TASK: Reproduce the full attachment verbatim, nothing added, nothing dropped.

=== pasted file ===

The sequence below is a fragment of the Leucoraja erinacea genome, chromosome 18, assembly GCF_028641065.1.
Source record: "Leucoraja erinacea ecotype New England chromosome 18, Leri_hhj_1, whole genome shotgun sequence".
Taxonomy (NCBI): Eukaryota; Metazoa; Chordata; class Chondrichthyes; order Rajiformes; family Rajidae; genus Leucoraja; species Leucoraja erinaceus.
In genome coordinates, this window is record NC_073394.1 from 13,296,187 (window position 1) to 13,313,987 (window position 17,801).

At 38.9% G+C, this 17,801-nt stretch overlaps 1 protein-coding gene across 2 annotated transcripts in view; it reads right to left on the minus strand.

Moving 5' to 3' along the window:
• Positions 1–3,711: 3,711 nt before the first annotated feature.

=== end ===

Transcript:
The sequence below is a fragment of the Leucoraja erinacea genome, chromosome 18, assembly GCF_028641065.1.
Source record: "Leucoraja erinacea ecotype New England chromosome 18, Leri_hhj_1, whole genome shotgun sequence".
Taxonomy (NCBI): Eukaryota; Metazoa; Chordata; class Chondrichthyes; order Rajiformes; family Rajidae; genus Leucoraja; species Leucoraja erinaceus.
In genome coordinates, this window is record NC_073394.1 from 13,296,187 (window position 1) to 13,313,987 (window position 17,801).

At 38.9% G+C, this 17,801-nt stretch overlaps 1 protein-coding gene across 2 annotated transcripts in view; it reads right to left on the minus strand.

Moving 5' to 3' along the window:
• Positions 1–3,711: 3,711 nt before the first annotated feature.